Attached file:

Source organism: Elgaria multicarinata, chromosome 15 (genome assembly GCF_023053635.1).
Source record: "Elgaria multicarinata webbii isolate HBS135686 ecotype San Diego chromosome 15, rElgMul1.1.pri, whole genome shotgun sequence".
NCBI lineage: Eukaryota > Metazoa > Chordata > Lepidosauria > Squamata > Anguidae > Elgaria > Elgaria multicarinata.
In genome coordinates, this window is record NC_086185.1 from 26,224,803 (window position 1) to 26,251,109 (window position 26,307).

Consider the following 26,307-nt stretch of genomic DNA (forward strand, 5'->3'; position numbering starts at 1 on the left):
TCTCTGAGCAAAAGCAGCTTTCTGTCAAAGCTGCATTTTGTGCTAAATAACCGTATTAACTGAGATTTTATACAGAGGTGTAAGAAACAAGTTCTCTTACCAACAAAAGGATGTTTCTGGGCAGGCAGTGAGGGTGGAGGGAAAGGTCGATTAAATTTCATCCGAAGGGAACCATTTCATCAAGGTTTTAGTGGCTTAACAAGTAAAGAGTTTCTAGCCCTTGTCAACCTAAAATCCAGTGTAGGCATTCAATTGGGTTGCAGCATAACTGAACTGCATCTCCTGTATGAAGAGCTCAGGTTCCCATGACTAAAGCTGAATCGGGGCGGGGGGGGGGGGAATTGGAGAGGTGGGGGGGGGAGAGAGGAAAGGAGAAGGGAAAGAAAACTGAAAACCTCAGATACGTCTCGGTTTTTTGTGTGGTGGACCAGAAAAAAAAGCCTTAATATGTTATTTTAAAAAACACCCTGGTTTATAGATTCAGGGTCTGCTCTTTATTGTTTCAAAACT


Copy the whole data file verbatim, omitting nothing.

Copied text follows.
Source organism: Elgaria multicarinata, chromosome 15 (genome assembly GCF_023053635.1).
Source record: "Elgaria multicarinata webbii isolate HBS135686 ecotype San Diego chromosome 15, rElgMul1.1.pri, whole genome shotgun sequence".
NCBI lineage: Eukaryota > Metazoa > Chordata > Lepidosauria > Squamata > Anguidae > Elgaria > Elgaria multicarinata.
In genome coordinates, this window is record NC_086185.1 from 26,224,803 (window position 1) to 26,251,109 (window position 26,307).

Consider the following 26,307-nt stretch of genomic DNA (forward strand, 5'->3'; position numbering starts at 1 on the left):
TCTCTGAGCAAAAGCAGCTTTCTGTCAAAGCTGCATTTTGTGCTAAATAACCGTATTAACTGAGATTTTATACAGAGGTGTAAGAAACAAGTTCTCTTACCAACAAAAGGATGTTTCTGGGCAGGCAGTGAGGGTGGAGGGAAAGGTCGATTAAATTTCATCCGAAGGGAACCATTTCATCAAGGTTTTAGTGGCTTAACAAGTAAAGAGTTTCTAGCCCTTGTCAACCTAAAATCCAGTGTAGGCATTCAATTGGGTTGCAGCATAACTGAACTGCATCTCCTGTATGAAGAGCTCAGGTTCCCATGACTAAAGCTGAATCGGGGCGGGGGGGGGGGGAATTGGAGAGGTGGGGGGGGGAGAGAGGAAAGGAGAAGGGAAAGAAAACTGAAAACCTCAGATACGTCTCGGTTTTTTGTGTGGTGGACCAGAAAAAAAAGCCTTAATATGTTATTTTAAAAAACACCCTGGTTTATAGATTCAGGGTCTGCTCTTTATTGTTTCAAAACT